Tummy Trouble and Parkinson's Disease?

Approximately 60,000 Americans are diagnosed with Parkinson's disease each year. Although not fatal, the Centers for Disease Control and Prevention ranks Parkinson's disease as the 14th cause of death in the US due to its severe complications. As we observe Parkinson's Awareness Month this April, let's know more about this disease and the link between gut bacteria and the brain.

What Is Parkinson's Disease?

Parkinson's disease is a neurological disorder that occurs when nerve cells in a specific area of the brain, the substantia nigra, don't produce enough brain chemicals called dopamine.

Symptoms such as bradykinesia (slowness of movement), tremor and rigidity usually begin gradually and worsen over time. Gut-related conditions are also common nonmotor symptoms among people with Parkinson's disease, including excess saliva and swallowing dysfunction.

Could Gut Bacteria Cause Parkinson's Disease?

Trillions of microorganisms found in the human gut, collectively called the microbiome, influence many systems in the body. The following functions influence the nervous system of the stomach:

  • Digestion of food
  • Warding off harmful microorganisms
  • Absorption of nutrients
  • Production of essential vitamins

According to studies cited by the American Parkinson Disease Association, there may be a connection between gut bacteria and the disease. There is evidence of an increase in certain families of bacteria, such as the Lactobacillaceae and Verrucomicrobiaceae and a decrease in the family Prevotellaceae in people with Parkinson's disease. The studies show that changes in the composition of the gut microbiome may contribute to the pathology of Parkinson's disease.

In Parkinson's disease, the gut bacteria's ability to break down fat is altered, making it harder to regulate bile acid production. Disruptions in bile acid production could be a potential indicator of the condition.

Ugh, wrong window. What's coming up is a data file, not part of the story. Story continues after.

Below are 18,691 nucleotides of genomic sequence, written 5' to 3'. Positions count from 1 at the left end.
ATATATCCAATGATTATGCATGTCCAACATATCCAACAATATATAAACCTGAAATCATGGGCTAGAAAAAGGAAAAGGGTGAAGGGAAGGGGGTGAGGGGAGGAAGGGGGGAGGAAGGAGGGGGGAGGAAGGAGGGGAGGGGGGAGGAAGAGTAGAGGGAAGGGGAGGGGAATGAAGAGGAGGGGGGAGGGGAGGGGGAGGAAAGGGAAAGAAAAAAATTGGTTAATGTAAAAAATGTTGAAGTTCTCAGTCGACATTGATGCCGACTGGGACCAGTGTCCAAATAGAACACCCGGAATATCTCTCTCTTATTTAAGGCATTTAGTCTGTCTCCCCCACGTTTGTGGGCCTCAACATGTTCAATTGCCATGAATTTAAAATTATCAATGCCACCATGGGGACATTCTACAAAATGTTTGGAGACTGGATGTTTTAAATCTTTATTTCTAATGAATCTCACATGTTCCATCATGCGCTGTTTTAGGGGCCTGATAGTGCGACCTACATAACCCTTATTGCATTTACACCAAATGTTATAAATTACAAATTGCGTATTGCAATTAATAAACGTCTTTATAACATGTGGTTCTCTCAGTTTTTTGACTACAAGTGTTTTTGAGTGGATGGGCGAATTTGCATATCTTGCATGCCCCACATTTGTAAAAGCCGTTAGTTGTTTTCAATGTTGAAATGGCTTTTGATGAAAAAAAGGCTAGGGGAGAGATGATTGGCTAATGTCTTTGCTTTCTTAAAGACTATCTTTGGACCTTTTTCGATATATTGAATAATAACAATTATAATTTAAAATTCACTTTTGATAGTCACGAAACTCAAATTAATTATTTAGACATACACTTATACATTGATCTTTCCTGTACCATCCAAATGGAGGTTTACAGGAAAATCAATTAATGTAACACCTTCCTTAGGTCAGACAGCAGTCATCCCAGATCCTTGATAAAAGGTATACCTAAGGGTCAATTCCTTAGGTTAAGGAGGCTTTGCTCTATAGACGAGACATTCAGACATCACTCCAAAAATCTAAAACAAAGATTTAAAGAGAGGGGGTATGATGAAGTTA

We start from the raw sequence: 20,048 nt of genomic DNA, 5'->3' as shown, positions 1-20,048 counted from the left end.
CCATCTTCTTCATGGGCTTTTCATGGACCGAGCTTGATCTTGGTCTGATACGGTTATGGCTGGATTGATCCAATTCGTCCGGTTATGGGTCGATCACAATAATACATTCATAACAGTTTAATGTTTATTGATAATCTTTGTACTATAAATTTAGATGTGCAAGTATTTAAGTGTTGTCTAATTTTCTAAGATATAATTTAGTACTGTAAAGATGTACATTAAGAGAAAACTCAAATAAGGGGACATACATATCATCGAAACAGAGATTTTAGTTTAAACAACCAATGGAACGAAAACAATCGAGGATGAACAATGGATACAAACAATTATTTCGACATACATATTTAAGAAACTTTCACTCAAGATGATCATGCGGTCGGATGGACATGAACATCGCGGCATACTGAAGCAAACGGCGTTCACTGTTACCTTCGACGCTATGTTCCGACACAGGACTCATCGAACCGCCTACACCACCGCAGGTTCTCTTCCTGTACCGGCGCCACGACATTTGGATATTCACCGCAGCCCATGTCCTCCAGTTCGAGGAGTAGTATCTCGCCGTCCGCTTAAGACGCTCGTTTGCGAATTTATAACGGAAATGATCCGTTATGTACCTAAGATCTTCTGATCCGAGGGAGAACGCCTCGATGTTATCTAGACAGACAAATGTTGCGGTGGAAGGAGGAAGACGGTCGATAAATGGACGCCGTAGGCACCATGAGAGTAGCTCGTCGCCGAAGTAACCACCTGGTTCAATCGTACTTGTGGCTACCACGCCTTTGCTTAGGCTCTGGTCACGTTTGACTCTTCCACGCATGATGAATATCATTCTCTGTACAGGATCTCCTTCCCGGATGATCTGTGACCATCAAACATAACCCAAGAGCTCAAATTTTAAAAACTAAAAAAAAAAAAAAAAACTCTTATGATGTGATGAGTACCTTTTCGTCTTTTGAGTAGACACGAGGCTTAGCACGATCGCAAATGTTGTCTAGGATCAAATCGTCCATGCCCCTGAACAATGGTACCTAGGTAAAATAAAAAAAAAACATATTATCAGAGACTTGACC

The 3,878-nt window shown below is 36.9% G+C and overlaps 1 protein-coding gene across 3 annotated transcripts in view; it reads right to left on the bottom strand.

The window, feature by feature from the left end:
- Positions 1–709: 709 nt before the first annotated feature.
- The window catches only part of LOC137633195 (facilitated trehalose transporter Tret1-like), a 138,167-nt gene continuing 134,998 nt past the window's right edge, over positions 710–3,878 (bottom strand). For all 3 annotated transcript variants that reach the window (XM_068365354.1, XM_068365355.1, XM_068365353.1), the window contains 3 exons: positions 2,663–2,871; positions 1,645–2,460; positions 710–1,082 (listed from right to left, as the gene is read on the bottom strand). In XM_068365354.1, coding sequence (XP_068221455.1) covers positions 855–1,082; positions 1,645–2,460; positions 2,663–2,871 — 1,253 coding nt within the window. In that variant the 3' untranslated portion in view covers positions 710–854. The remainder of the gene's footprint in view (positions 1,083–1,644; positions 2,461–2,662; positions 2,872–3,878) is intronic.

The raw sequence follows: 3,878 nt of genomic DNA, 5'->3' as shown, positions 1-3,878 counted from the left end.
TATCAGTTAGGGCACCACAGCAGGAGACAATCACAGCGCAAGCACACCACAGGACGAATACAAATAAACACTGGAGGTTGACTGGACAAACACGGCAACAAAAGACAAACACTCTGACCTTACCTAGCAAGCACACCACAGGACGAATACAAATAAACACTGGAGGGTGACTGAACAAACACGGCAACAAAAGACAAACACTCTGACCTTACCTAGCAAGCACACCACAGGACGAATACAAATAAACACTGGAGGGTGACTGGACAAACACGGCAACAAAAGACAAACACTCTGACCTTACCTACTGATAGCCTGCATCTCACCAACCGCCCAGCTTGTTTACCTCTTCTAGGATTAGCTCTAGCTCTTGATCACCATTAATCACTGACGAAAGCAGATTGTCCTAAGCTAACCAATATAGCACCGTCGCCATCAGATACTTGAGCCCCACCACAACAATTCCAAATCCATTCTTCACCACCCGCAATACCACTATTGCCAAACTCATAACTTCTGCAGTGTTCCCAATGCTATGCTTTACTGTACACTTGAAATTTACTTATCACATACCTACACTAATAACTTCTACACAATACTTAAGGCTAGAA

What Are the Five Signs of Parkinson's Disease?

Parkinson's disease affects people in different ways. Even if some people experience all the condition symptoms, others won't necessarily experience them in quite the same way. The following stages show the progression of this condition:

  • Stage 1 - tremor and other movement symptoms occur on one side of the body only that generally do not interfere with daily activities
  • Stage 2 - symptoms start getting worse. Walking problems and poor posture may be apparent and daily tasks are more challenging and lengthy.
  • Stage 3 - loss of balance and slowness of movements occur. Although the person is still fully independent, dressing and eating can be difficult.
  • Stage 4 - symptoms are severe and limiting at this stage. The person may need assistance with daily living and may be unable to live alone.
  • Stage 5 - the most advanced and debilitating stage. The person requires a wheelchair or is bedridden. Hallucinations and delusions may begin to set in as well.

Parkinson's Disease Treatment

While there is no known cure for Parkinson's disease, treatments are based on a person's symptoms and stage, including medication and surgical therapy. If you think you are experiencing early signs of Parkinson's disease, consult with a neurologist right away. Please do not delay care.

Parkinson's Foundation
American Parkinson Disease Association
Medical News Today

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